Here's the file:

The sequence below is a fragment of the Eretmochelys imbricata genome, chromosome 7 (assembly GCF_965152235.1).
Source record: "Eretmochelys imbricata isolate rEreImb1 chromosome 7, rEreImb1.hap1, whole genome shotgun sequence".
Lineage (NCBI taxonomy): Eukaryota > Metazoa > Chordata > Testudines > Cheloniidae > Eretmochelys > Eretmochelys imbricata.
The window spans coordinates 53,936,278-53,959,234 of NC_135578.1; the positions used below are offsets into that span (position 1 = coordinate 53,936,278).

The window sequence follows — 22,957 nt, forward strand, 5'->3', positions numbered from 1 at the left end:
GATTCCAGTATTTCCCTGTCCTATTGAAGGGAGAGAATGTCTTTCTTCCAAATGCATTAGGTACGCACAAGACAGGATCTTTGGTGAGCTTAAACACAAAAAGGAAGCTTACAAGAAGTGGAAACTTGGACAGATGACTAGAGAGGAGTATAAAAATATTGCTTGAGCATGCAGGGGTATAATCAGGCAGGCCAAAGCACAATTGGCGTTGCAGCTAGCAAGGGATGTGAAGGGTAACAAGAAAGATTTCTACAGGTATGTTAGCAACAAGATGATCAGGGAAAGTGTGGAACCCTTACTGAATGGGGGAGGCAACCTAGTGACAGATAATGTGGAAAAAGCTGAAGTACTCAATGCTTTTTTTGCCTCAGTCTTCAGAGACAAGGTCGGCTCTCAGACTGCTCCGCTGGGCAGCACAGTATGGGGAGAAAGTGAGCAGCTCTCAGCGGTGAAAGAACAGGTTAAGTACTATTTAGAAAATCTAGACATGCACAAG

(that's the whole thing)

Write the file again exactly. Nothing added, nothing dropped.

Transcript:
The sequence below is a fragment of the Eretmochelys imbricata genome, chromosome 7 (assembly GCF_965152235.1).
Source record: "Eretmochelys imbricata isolate rEreImb1 chromosome 7, rEreImb1.hap1, whole genome shotgun sequence".
Lineage (NCBI taxonomy): Eukaryota > Metazoa > Chordata > Testudines > Cheloniidae > Eretmochelys > Eretmochelys imbricata.
The window spans coordinates 53,936,278-53,959,234 of NC_135578.1; the positions used below are offsets into that span (position 1 = coordinate 53,936,278).

The window sequence follows — 22,957 nt, forward strand, 5'->3', positions numbered from 1 at the left end:
GATTCCAGTATTTCCCTGTCCTATTGAAGGGAGAGAATGTCTTTCTTCCAAATGCATTAGGTACGCACAAGACAGGATCTTTGGTGAGCTTAAACACAAAAAGGAAGCTTACAAGAAGTGGAAACTTGGACAGATGACTAGAGAGGAGTATAAAAATATTGCTTGAGCATGCAGGGGTATAATCAGGCAGGCCAAAGCACAATTGGCGTTGCAGCTAGCAAGGGATGTGAAGGGTAACAAGAAAGATTTCTACAGGTATGTTAGCAACAAGATGATCAGGGAAAGTGTGGAACCCTTACTGAATGGGGGAGGCAACCTAGTGACAGATAATGTGGAAAAAGCTGAAGTACTCAATGCTTTTTTTGCCTCAGTCTTCAGAGACAAGGTCGGCTCTCAGACTGCTCCGCTGGGCAGCACAGTATGGGGAGAAAGTGAGCAGCTCTCAGCGGTGAAAGAACAGGTTAAGTACTATTTAGAAAATCTAGACATGCACAAG